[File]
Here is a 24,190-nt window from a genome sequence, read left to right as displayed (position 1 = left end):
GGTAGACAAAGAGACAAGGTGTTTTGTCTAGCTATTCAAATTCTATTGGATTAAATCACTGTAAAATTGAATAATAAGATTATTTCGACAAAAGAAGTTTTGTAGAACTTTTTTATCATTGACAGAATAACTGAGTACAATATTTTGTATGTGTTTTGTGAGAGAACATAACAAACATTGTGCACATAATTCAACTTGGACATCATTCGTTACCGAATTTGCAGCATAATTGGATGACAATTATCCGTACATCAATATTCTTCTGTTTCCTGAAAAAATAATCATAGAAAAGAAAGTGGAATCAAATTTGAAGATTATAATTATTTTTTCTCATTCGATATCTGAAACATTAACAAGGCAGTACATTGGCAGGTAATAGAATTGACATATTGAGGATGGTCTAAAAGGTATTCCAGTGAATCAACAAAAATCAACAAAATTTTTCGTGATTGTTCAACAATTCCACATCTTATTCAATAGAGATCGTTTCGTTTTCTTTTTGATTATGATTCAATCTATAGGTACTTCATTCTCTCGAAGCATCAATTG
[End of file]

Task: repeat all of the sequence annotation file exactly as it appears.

Here is a 24,190-nt window from a genome sequence, read left to right as displayed (position 1 = left end):
GGTAGACAAAGAGACAAGGTGTTTTGTCTAGCTATTCAAATTCTATTGGATTAAATCACTGTAAAATTGAATAATAAGATTATTTCGACAAAAGAAGTTTTGTAGAACTTTTTTATCATTGACAGAATAACTGAGTACAATATTTTGTATGTGTTTTGTGAGAGAACATAACAAACATTGTGCACATAATTCAACTTGGACATCATTCGTTACCGAATTTGCAGCATAATTGGATGACAATTATCCGTACATCAATATTCTTCTGTTTCCTGAAAAAATAATCATAGAAAAGAAAGTGGAATCAAATTTGAAGATTATAATTATTTTTTCTCATTCGATATCTGAAACATTAACAAGGCAGTACATTGGCAGGTAATAGAATTGACATATTGAGGATGGTCTAAAAGGTATTCCAGTGAATCAACAAAAATCAACAAAATTTTTCGTGATTGTTCAACAATTCCACATCTTATTCAATAGAGATCGTTTCGTTTTCTTTTTGATTATGATTCAATCTATAGGTACTTCATTCTCTCGAAGCATCAATTG